You can see this by looking at the hexadecimal representation of these two numbers and one. To do this, use the HEX option for the FORMAT command. The first three hex digits are the sign and the exponent of the number, the last thirteen are the mantissa.


% Tell MATLAB to display the numbers in hex format
format hex

% Look at the number 1
one = 1
 
% This is the next largest number
% The last bit of the mantissa has been incremented
nextLargest = one+eps(one)
 
% This is the next smallest number
% We decremented the last bit of the mantissa
% which required borrowing from the exponent
nextSmallest = one - (eps(one)/2)

% Is nextSmallest actually less than 1?
isSmaller = nextSmallest < one
 
% Reset the format back to the default
format

Cleve's newsletter article, linked at the end of Loren's blog posting, describes the hexadecimal format displayed by FORMAT HEX.

Thanks for the reply,
I’m interested in cos() errors in Matlab and wanted to see the major error. I know these errors are mostly because floating points, and they are all look like floating point errors;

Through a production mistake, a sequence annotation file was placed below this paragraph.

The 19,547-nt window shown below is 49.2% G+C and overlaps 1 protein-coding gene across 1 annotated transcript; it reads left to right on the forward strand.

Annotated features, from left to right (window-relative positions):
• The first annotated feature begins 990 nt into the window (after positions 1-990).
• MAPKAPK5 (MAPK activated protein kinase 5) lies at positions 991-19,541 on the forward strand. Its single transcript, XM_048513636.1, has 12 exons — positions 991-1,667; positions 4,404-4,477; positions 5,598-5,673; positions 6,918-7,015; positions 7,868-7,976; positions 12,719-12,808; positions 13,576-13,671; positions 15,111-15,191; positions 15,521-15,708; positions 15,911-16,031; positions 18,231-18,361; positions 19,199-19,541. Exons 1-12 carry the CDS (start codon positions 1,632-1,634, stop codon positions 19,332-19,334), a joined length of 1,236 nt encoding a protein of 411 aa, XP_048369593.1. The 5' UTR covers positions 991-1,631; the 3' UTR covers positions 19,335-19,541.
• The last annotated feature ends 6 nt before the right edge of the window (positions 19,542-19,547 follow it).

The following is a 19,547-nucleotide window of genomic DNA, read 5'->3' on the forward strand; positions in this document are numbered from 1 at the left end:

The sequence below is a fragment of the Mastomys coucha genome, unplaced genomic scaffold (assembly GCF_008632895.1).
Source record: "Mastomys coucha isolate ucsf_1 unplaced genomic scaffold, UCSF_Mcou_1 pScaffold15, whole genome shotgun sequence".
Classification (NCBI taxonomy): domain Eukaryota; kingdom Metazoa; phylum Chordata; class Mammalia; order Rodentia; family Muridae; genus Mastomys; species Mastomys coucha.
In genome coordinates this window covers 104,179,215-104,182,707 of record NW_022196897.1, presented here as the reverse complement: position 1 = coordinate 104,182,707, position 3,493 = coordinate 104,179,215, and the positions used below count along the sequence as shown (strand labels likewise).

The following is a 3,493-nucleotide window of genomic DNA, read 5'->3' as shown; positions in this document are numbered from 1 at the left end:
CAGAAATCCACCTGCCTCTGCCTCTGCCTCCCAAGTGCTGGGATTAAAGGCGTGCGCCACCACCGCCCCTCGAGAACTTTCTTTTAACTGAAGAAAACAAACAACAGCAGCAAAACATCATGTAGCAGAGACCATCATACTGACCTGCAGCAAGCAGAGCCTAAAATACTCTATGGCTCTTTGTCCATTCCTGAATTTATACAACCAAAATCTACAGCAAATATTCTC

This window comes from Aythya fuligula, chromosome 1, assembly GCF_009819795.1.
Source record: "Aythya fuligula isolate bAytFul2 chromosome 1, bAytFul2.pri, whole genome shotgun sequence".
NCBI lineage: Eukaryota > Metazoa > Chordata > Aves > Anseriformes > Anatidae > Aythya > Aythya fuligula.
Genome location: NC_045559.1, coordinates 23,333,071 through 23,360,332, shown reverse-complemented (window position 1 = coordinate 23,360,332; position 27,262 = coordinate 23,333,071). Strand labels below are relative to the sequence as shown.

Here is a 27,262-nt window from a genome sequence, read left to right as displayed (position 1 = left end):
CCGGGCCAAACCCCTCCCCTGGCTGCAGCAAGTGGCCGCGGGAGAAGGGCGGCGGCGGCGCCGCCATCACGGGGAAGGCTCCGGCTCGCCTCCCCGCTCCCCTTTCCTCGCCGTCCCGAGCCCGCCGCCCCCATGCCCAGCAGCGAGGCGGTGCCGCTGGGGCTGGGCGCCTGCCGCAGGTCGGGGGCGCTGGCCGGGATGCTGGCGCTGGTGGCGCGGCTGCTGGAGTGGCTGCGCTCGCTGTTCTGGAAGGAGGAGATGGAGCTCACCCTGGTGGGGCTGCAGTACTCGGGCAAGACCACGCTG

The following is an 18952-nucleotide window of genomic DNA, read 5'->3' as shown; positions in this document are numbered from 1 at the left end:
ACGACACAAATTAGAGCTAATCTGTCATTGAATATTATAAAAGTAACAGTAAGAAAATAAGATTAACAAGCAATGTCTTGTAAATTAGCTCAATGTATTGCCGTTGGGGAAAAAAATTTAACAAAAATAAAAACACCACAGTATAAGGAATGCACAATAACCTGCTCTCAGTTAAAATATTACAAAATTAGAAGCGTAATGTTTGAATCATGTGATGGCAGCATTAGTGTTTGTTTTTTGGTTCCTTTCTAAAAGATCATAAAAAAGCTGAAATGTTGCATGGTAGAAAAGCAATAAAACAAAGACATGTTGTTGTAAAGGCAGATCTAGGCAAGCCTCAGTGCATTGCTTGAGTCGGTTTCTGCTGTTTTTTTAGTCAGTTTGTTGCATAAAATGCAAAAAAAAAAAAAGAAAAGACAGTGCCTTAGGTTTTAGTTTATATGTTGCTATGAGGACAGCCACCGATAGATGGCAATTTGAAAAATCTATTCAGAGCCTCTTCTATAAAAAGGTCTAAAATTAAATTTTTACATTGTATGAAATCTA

>> x=0:1/2^15:0.3;
>> plot(x,cos(x).^2+sin(x).^2-1,’.’)

But i do want to see the exact reason for every number and then maybe come up with a solution. See i also found some interesting things;

Take a look at the cos() function which is said to be used in Matlab. I have cross checked and ensure that this is the code Matlab uses (http://www.netlib.org/fdlibm/k_cos.c).
Inside the code the constants are given as forexample C3=2.48015872894767294178e-05 and this is 1/8! (http://en.wikipedia.org/wiki/Cosine). However the difference is;
>> 1/factorial(8)-2.48015872894767294178e-05
ans =
1.2111e-014

These are clearly different numbers! And what is more interesting is that errors appear more when i try to use exact factorial values. Even with higher series..

arda,

The coefficient C3 used by FDLIBM’s implementation of COS is NOT exactly 1/factorial(8). See this Cleve’s Corner article for a discussion of how the FDLIBM implementation of SIN was designed; the implementation of COS was designed in much the same way.

http://www.mathworks.com/company/newsletters/news_notes/clevescorner/winter02_cleve.html

Quoting from that article: